9/11 and Cancer
22 years ago today, the unthinkable happened. Terrorists flew planes into the World Trade Centers in New York City, the Pentagon, and, if the attempt had not been thwarted by some heroic passengers on Flight 93, they would have flown a plane into the White House in Washington D.C. The death toll from the World Trade Centers, the Pentagon, and the innocent people on those planes that day was about 2,925 people. 343 firefighters and 71 law enforcement officers were lost when the World Trade Centers collapsed. Sirius, a bomb-sniffing law enforcement canine, was one of the fatalities.
But those are not the only people that were affected by those terrorist attacks. Elizabeth Cascio, an emergency medical technician (EMT) responded with her team to the World Trade Centers. She spent about a month working there, helping with recovery efforts. In 2019, she was diagnosed with an aggressive cancer that her doctors said was linked to her work on and during the days immediately following the attack. Thankfully, with treatment, the tumor shrank, and she survived. She is now Chief of Staff for the Fire Department of New York City (FDNY). To read more about Elizbeth’s story, follow this link: https://www.npr.org/sections/health-shots/2021/09/06/1034556283/a-study-says-9-11-first-responders-survive-cancers-at-higher-rates-why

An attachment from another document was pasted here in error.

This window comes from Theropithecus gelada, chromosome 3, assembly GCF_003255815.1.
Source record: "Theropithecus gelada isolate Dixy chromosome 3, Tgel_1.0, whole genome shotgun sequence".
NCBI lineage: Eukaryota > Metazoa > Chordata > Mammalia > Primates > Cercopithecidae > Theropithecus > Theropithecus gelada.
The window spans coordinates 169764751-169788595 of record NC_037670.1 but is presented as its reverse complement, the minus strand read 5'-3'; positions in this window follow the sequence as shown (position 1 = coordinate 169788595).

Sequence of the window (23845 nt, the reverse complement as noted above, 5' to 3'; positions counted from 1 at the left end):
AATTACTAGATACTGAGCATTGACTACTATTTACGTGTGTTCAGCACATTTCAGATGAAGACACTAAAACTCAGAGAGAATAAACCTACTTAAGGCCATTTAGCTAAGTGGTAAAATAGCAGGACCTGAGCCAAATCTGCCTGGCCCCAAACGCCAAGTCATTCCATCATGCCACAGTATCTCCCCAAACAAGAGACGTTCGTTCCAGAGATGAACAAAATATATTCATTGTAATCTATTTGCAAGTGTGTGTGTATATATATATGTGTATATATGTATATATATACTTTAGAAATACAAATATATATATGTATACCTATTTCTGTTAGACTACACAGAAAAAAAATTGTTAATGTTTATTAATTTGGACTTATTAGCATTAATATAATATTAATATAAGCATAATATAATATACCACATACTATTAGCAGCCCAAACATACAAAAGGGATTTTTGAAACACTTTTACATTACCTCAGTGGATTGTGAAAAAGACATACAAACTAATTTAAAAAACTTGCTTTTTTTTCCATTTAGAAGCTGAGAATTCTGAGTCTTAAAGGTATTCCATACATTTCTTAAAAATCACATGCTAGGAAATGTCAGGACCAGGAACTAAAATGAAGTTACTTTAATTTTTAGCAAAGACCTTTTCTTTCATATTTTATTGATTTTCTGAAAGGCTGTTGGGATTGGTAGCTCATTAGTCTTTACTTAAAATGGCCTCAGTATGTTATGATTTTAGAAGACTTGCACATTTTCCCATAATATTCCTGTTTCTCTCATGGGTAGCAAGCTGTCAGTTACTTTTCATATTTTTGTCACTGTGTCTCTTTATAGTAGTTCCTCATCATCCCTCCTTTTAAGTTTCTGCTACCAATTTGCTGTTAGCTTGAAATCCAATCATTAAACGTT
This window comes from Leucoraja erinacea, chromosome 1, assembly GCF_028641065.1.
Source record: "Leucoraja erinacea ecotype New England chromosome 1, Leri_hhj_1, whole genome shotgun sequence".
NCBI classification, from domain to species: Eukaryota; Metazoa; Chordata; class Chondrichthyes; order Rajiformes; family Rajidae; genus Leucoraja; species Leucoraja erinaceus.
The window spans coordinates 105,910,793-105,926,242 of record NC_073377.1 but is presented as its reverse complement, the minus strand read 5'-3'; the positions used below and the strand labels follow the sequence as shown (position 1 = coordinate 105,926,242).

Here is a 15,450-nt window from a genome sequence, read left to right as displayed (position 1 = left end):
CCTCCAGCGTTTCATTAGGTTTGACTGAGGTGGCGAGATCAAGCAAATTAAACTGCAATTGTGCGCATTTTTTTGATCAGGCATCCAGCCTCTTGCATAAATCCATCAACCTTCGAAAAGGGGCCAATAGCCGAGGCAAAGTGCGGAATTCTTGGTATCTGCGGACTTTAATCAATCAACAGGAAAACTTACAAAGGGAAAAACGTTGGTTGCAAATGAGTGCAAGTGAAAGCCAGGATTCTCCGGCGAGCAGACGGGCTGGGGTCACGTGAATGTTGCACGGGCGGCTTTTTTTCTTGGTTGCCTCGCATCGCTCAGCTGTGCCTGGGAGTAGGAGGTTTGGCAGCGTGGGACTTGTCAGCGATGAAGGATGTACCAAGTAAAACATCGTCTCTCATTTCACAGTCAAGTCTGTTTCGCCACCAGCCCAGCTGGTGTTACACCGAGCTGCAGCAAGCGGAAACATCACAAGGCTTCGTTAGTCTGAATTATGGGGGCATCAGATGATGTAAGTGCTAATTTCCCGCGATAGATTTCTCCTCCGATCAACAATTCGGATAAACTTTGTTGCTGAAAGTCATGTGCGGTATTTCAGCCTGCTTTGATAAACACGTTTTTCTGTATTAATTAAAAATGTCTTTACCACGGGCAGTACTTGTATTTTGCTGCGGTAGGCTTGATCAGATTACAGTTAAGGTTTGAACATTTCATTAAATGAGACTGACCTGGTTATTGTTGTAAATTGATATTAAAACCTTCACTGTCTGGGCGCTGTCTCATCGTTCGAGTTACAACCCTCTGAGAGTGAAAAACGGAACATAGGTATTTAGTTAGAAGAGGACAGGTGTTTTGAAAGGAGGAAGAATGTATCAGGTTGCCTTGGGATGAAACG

Elizabeth Cascio is just one of tens of thousands of people who worked in recovery and clean-up at the World Trade Centers and the Pentagon, thousands of whom came down with cancer and illnesses related to that work. She was part of a three-year study funded by the WTC Health Program, a component of NIOSH.
This study had some interesting findings. Some cancer risks were found to have increased with post-9/11 workers, such as tonsil cancer, that was higher than the rates reported for the State of New York. The study confirmed that thyroid and prostate cancer, and skin melanoma rates were higher in the study group. But here is what is significant:
· The rate of lung cancer was less than the rest of New York state.
· Cancer patients in the study group had increased survival rates. Prostrate, lung, kidney, and colorectal cancers had mortality rates that were between 26 – 64% lower.
The study surmised that the improved recovery rates and the lower fatality rates were due to two factors. First, fewer of the fire department and law enforcement officers in the study group smoked cigarettes. Second, more of them had a healthier lifestyle that included a well-balanced diet and exercise.
Here is the safety tip for this week:
· If you smoke, vape, or have other sources of tobacco – quit now!
· Use sunscreen.
· If you drink alcohol – do so in moderation under the advisement of your doctor.
· Eat a healthy diet, with plenty of fruits and vegetables.
· Be physically active. Walk, jog, play sports, etc.
· Review this link from Cancer.gov for more tips. https://www.cancer.gov/about-cancer/causes-prevention/patient-prevention-overview-pdq
Plan to prevent cancer. The risk of cancer is around us, and some of us have a higher risk factor due to family histories. But, like any other safety concern, we can take steps to prevent and lower our risks. Do it for yourself and for your loved ones.
Do it to honor those who lost their lives 22 years ago today.